A recent wave of camera thefts has hit Sweden, with up to 100 units reportedly missing. According to local media reports, the authorities are baffled after cameras of the same type were discovered on Russian drones used to strike Ukraine.
A story published by the daily newspaper Aftonbladet revealed that at least three more camera units had gone missing from the E16 highway between the cities of Hofors and Falun on October 19.
The local newspaper Sodra Dalarnes Tidning has reported two more camera thefts. According to Aftonbladet, these speed cameras are outfitted with Canon DSLRs.
The tabloid cited a recent video from the Ukrainian military and said that Ukraine’s troops had discovered similar cameras in captured Russian “homemade drones.”
In the video, a Ukrainian serviceman is holding a camera allegedly retrieved from what looks to be the wreckage of a Russian Orlan-10 (Earle-10) surveillance UAV.
The Swedish Security Service (Säpo) said it was aware of the potential connection between the missing cameras and the alleged discovery of similar devices in Russian drones.
However, it chose not to comment.
“We are aware of rumors that the equipment is used in Russian home-built drones, but we cannot go into the details of our intelligence work,” a spokesperson for the Swedish Security Service said.
The Swedish Transport Administration estimates that up to 100 “speed-trap” cameras have disappeared recently. Radars and the system’s other sophisticated components appear untouched by the thieves, suggesting they solely focus on stealing the cameras.
The incidents have already caused significant damage to the road surveillance system, as upgrading a single road camera costs roughly 250,000 kronor (>$22,000).
Russian Orlan-10 Surveillance UAV
The Russian Army deployed the Orlan-10 extensively on the Ukrainian battlefield, notably in the early phases. Manufactured by Special Technology Center LLC in St. Petersburg, Orlan-10 is a small unmanned aerial vehicle that works effectively in tandem with a Russian artillery unit.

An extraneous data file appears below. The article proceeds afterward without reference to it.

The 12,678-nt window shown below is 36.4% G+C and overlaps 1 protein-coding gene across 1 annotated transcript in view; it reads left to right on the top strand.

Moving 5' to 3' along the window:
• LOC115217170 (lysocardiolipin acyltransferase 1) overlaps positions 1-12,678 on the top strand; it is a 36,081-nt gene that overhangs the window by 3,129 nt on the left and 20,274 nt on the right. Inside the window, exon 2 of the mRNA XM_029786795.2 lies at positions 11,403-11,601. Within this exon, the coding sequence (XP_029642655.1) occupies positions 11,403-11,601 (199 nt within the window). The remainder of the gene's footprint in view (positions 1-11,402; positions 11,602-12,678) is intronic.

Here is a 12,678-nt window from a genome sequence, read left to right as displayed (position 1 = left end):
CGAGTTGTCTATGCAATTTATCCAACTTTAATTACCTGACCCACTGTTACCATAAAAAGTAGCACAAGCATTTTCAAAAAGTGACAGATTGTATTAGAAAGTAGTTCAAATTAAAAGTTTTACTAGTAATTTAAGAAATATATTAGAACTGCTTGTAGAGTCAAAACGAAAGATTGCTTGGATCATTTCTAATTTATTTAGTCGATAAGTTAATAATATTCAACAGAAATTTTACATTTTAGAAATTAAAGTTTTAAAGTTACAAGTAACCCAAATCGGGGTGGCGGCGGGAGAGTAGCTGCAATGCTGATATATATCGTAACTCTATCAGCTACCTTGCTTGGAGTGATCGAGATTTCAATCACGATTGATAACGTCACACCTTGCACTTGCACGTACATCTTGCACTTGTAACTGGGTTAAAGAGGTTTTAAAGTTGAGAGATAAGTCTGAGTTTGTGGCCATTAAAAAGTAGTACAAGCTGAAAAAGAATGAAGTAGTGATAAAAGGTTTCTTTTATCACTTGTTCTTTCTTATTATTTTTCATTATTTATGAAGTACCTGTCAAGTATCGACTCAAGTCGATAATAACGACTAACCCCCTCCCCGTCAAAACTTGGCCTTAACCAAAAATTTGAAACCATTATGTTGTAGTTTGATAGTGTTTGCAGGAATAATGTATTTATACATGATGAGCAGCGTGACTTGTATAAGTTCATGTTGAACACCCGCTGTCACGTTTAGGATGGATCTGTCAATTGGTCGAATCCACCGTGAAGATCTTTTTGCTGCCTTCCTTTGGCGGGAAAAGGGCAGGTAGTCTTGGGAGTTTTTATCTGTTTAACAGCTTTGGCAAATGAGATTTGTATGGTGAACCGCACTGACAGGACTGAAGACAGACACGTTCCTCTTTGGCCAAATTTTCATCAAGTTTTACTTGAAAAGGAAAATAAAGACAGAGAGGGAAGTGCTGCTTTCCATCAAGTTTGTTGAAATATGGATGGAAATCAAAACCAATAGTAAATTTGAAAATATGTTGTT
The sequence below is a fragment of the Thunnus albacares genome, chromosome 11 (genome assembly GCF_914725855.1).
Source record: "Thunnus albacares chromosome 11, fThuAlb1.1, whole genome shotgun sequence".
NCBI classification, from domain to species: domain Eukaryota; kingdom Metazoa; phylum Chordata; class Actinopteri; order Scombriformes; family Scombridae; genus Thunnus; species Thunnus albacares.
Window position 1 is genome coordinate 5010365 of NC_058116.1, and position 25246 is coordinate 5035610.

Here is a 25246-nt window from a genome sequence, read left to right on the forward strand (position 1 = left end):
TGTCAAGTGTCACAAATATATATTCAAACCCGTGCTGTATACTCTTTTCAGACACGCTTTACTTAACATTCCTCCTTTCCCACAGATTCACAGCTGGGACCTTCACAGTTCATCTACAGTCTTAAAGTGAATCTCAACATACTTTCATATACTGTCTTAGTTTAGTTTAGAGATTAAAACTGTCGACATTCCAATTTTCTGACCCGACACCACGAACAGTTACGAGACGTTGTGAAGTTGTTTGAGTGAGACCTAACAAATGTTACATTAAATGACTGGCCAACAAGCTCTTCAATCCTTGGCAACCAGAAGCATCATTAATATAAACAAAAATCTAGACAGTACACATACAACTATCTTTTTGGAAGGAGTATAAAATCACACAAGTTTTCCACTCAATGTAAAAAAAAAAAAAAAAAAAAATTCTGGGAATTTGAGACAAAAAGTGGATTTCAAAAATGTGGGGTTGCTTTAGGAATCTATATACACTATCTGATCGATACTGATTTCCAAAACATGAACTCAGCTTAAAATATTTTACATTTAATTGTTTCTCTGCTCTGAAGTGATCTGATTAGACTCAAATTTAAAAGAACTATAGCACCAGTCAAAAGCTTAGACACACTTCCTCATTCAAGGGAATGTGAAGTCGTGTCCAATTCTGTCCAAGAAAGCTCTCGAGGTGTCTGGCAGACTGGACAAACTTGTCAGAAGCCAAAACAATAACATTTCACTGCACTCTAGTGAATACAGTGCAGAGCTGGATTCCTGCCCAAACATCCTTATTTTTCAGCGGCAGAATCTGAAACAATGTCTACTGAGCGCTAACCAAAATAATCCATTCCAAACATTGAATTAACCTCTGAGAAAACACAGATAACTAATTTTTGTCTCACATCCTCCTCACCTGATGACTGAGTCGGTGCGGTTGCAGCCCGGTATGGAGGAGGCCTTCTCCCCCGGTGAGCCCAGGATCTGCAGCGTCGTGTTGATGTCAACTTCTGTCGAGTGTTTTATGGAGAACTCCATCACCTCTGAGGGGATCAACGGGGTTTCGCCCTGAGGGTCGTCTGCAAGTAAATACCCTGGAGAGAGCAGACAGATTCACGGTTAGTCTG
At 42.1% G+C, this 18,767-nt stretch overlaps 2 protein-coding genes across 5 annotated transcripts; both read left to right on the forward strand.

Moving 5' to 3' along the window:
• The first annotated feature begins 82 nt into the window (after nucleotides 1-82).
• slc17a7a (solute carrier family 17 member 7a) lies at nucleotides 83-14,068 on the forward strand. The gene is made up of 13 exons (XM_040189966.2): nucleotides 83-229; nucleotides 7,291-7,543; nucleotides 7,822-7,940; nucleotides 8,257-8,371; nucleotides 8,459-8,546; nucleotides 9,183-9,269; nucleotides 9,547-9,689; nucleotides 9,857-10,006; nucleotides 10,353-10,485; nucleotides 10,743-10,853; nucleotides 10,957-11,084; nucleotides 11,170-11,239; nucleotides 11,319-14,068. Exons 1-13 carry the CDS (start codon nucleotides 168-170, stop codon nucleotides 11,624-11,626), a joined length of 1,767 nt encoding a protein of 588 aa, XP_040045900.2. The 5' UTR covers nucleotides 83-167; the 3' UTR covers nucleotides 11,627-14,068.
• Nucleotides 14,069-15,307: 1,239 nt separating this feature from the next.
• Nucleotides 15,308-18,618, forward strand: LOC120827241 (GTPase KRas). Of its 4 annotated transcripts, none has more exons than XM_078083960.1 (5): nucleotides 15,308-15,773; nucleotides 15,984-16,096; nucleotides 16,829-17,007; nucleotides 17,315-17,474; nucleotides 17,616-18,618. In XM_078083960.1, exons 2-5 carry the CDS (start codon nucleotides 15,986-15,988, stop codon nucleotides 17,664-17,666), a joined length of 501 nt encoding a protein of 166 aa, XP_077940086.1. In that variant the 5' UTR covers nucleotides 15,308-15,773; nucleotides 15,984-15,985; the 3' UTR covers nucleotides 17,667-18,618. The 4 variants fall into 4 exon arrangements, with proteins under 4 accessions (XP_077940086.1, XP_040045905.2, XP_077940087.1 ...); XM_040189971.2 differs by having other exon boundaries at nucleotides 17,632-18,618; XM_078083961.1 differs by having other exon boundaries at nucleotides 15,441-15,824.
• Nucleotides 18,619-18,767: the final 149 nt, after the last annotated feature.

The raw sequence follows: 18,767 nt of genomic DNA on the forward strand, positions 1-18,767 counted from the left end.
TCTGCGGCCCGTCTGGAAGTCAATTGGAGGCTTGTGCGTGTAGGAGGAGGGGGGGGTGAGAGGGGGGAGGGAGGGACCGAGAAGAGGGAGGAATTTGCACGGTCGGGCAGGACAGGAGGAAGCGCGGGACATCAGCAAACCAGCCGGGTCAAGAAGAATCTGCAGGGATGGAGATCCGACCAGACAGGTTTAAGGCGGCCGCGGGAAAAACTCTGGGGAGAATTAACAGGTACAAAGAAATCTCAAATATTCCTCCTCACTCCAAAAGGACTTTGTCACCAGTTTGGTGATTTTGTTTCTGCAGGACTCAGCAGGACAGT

Russian artillery units destroyed several Ukrainian forces’ weaponry after using the Orlan-10 to locate their locations. However, in the first three months of its invasion of Ukraine, the Russian military reportedly lost 50 Orlan reconnaissance drones.
It performs various tasks, such as aerial reconnaissance, observation, monitoring, search and rescue, military training, jamming, radio signal detection, and target tracking in difficult terrain.
The Orlan-10E export variant was displayed at the 19th International Air and Space Fair (FIDAE), which took place in March 2016. In June 2016, Rosoboronexport announced its intentions to export the Orlan-10E UAV to other countries.
The Orlan-10 complex comprises swappable payloads, ground control, launch and recovery systems, and unmanned aerial vehicles.
The UAV has a high-wing configuration and modular construction. Its tail section includes a tailplane and a vertical stabilizer. Its aerodynamic fuselage is two meters long, and its wingspan is 3.1 meters. The maximum takeoff weight of the drone is 16.5 kilograms.
The drone is launched using a collapsible catapult and is recovered with parachute landing systems. The UAV’s modular design makes greater mission flexibility possible, which includes numerous interchangeable payloads.
The aircraft is equipped with a gyro-stabilized camera pod that is mounted under the fuselage and carries a daytime camera, a thermal imaging camera, a video camera, and a radio transmitter. The cameras offer real-time intelligence, 3D maps, surveillance, and aerial target reconnaissance.
The Orlan-10 has electronic warfare capabilities and can distinguish between friendly and hostile information transmission channels. It can set up areas for cellular jamming and mount interference transmitters.
The Orlan-10 can carry out missions both autonomously and remotely. The drone is equipped with an autopilot to fly autonomously using pre-set-waypoints, allowing the operator to change the flight path.
The drone can be controlled remotely via a ground control station. It is fitted atop the MP32M1 command and control vehicle. The ground section, developed by Russian state-owned Roselectronika, can manage up to four aerial vehicles simultaneously.
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